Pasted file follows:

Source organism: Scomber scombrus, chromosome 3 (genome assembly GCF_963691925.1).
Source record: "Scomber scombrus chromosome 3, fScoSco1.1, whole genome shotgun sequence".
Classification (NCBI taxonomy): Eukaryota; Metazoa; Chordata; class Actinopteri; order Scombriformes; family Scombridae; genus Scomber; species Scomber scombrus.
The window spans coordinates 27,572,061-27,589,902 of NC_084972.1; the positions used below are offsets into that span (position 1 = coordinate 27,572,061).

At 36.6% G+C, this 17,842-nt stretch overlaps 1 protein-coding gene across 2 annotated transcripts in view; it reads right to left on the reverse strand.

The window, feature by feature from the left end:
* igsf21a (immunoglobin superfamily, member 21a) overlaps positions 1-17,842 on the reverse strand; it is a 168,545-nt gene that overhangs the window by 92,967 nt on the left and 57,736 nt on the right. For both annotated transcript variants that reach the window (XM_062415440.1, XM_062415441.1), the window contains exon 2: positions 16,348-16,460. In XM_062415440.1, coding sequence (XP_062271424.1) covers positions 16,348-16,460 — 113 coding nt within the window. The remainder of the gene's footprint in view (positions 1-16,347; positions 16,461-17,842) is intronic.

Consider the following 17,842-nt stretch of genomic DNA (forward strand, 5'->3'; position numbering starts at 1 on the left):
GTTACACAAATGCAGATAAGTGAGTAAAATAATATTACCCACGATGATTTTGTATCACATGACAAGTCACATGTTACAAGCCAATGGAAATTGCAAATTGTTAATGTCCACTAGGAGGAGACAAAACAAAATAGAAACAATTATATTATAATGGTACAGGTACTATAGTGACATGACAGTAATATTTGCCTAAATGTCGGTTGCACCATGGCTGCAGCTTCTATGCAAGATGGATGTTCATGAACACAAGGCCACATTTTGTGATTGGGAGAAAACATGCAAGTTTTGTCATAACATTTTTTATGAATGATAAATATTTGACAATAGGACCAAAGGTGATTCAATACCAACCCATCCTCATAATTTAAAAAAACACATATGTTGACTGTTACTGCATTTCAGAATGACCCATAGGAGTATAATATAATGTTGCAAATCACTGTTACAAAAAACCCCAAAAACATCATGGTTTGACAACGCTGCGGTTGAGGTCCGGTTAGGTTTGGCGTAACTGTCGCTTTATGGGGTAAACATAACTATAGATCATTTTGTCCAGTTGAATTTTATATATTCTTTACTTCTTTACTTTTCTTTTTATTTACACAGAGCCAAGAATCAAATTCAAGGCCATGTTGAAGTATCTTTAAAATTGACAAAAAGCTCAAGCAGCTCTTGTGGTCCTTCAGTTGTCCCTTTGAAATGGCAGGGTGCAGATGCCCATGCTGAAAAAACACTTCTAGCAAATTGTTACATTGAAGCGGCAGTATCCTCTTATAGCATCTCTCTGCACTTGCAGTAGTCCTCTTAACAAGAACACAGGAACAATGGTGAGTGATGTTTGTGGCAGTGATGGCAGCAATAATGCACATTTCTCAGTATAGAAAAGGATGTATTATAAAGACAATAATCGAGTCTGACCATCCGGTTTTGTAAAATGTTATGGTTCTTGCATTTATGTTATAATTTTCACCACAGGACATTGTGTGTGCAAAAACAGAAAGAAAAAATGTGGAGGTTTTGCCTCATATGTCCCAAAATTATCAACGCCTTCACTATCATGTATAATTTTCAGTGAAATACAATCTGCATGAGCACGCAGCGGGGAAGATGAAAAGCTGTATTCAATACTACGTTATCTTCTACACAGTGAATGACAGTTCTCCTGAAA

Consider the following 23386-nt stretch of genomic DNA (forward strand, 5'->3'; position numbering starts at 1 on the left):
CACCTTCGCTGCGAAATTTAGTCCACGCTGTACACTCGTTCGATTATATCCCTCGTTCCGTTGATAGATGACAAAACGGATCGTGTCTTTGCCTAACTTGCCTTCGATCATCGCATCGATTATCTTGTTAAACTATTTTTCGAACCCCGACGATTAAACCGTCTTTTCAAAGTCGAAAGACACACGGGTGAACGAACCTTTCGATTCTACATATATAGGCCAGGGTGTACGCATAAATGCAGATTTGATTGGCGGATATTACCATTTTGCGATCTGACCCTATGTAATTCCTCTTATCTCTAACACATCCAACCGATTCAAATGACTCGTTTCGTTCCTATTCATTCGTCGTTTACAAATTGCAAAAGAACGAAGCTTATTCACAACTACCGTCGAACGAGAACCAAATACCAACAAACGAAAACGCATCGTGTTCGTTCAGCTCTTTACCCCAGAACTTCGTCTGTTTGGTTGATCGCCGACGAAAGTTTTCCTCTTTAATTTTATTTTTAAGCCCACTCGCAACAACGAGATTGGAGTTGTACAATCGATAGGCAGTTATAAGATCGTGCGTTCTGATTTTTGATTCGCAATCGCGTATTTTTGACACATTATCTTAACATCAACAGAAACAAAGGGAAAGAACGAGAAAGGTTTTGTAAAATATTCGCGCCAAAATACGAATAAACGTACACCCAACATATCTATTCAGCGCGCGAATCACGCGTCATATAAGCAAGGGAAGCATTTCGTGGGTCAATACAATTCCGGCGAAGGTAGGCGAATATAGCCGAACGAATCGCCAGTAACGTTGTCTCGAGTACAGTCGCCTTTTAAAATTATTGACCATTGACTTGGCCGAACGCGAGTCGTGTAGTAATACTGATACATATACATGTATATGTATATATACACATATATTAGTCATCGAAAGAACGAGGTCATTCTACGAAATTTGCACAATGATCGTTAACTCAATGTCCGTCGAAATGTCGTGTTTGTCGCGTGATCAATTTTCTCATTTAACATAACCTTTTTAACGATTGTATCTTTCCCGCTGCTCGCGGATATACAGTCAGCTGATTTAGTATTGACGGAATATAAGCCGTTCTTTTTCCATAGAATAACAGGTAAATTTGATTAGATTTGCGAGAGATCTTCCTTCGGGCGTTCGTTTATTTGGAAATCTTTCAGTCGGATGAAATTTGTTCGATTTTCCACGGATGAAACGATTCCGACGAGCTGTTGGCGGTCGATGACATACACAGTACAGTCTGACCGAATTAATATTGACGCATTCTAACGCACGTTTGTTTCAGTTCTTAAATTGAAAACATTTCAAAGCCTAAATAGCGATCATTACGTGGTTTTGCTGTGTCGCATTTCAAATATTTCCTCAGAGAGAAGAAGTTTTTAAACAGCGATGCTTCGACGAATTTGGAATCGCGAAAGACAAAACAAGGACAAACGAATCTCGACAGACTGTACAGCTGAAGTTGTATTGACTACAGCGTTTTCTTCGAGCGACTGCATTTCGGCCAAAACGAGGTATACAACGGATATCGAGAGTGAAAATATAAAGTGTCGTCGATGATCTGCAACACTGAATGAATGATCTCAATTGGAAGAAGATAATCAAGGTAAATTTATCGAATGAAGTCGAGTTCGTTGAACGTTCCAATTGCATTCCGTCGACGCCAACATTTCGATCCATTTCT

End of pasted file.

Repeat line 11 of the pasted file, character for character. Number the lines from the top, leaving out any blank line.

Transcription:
CACCTTCGCTGCGAAATTTAGTCCACGCTGTACACTCGTTCGATTATATCCCTCGTTCCGTTGATAGATGACAAAACGGATCGTGTCTTTGCCTAACTTGCCTTCGATCATCGCATCGATTATCTTGTTAAACTATTTTTCGAACCCCGACGATTAAACCGTCTTTTCAAAGTCGAAAGACACACGGGTGAACGAACCTTTCGATTCTACATATATAGGCCAGGGTGTACGCATAAATGCAGATTTGATTGGCGGATATTACCATTTTGCGATCTGACCCTATGTAATTCCTCTTATCTCTAACACATCCAACCGATTCAAATGACTCGTTTCGTTCCTATTCATTCGTCGTTTACAAATTGCAAAAGAACGAAGCTTATTCACAACTACCGTCGAACGAGAACCAAATACCAACAAACGAAAACGCATCGTGTTCGTTCAGCTCTTTACCCCAGAACTTCGTCTGTTTGGTTGATCGCCGACGAAAGTTTTCCTCTTTAATTTTATTTTTAAGCCCACTCGCAACAACGAGATTGGAGTTGTACAATCGATAGGCAGTTATAAGATCGTGCGTTCTGATTTTTGATTCGCAATCGCGTATTTTTGACACATTATCTTAACATCAACAGAAACAAAGGGAAAGAACGAGAAAGGTTTTGTAAAATATTCGCGCCAAAATACGAATAAACGTACACCCAACATATCTATTCAGCGCGCGAATCACGCGTCATATAAGCAAGGGAAGCATTTCGTGGGTCAATACAATTCCGGCGAAGGTAGGCGAATATAGCCGAACGAATCGCCAGTAACGTTGTCTCGAGTACAGTCGCCTTTTAAAATTATTGACCATTGACTTGGCCGAACGCGAGTCGTGTAGTAATACTGATACATATACATGTATATGTATATATACACATATATTAGTCATCGAAAGAACGAGGTCATTCTACGAAATTTGCACAATGATCGTTAACTCAATGTCCGTCGAAATGTCGTGTTTGTCGCGTGATCAATTTTCTCATTTAACATAACCTTTTTAACGATTGTATCTTTCCCGCTGCTCGCGGATATACAGTCAGCTGATTTAGTATTGACGGAATATAAGCCGTTCTTTTTCCATAGAATAACAGGTAAATTTGATTAGATTTGCGAGAGATCTTCCTTCGGGCGTTCGTTTATTTGGAAATCTTTCAGTCGGATGAAATTTGTTCGATTTTCCACGGATGAAACGATTCCGACGAGCTGTTGGCGGTCGATGACATACACAGTACAGTCTGACCGAATTAATATTGACGCATTCTAACGCACGTTTGTTTCAGTTCTTAAATTGAAAACATTTCAAAGCCTAAATAGCGATCATTACGTGGTTTTGCTGTGTCGCATTTCAAATATTTCCTCAGAGAGAAGAAGTTTTTAAACAGCGATGCTTCGACGAATTTGGAATCGCGAAAGACAAAACAAGGACAAACGAATCTCGACAGACTGTACAGCTGAAGTTGTATTGACTACAGCGTTTTCTTCGAGCGACTGCATTTCGGCCAAAACGAGGTATACAACGGATATCGAGAGTGAAAATATAAAGTGTCGTCGATGATCTGCAACACTGAATGAATGATCTCAATTGGAAGAAGATAATCAAGGTAAATTTATCGAATGAAGTCGAGTTCGTTGAACGTTCCAATTGCATTCCGTCGACGCCAACATTTCGATCCATTTCT